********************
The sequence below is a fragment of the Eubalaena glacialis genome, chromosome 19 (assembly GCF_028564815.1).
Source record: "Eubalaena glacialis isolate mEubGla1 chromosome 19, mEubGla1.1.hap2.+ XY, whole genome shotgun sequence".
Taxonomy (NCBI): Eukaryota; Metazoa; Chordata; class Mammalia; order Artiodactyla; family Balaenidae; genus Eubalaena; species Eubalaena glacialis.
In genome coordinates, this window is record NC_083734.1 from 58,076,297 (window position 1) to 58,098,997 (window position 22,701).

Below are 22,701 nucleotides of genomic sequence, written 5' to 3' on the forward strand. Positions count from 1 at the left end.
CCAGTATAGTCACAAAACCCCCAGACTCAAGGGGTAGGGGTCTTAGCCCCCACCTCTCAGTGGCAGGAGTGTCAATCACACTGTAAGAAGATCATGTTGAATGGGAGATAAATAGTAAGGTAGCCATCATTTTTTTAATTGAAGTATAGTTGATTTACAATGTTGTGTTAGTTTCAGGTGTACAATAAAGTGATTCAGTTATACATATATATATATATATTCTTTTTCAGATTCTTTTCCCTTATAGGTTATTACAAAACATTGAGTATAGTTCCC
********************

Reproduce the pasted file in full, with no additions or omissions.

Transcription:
The sequence below is a fragment of the Eubalaena glacialis genome, chromosome 19 (assembly GCF_028564815.1).
Source record: "Eubalaena glacialis isolate mEubGla1 chromosome 19, mEubGla1.1.hap2.+ XY, whole genome shotgun sequence".
Taxonomy (NCBI): Eukaryota; Metazoa; Chordata; class Mammalia; order Artiodactyla; family Balaenidae; genus Eubalaena; species Eubalaena glacialis.
In genome coordinates, this window is record NC_083734.1 from 58,076,297 (window position 1) to 58,098,997 (window position 22,701).

Below are 22,701 nucleotides of genomic sequence, written 5' to 3' on the forward strand. Positions count from 1 at the left end.
CCAGTATAGTCACAAAACCCCCAGACTCAAGGGGTAGGGGTCTTAGCCCCCACCTCTCAGTGGCAGGAGTGTCAATCACACTGTAAGAAGATCATGTTGAATGGGAGATAAATAGTAAGGTAGCCATCATTTTTTTAATTGAAGTATAGTTGATTTACAATGTTGTGTTAGTTTCAGGTGTACAATAAAGTGATTCAGTTATACATATATATATATATATTCTTTTTCAGATTCTTTTCCCTTATAGGTTATTACAAAACATTGAGTATAGTTCCC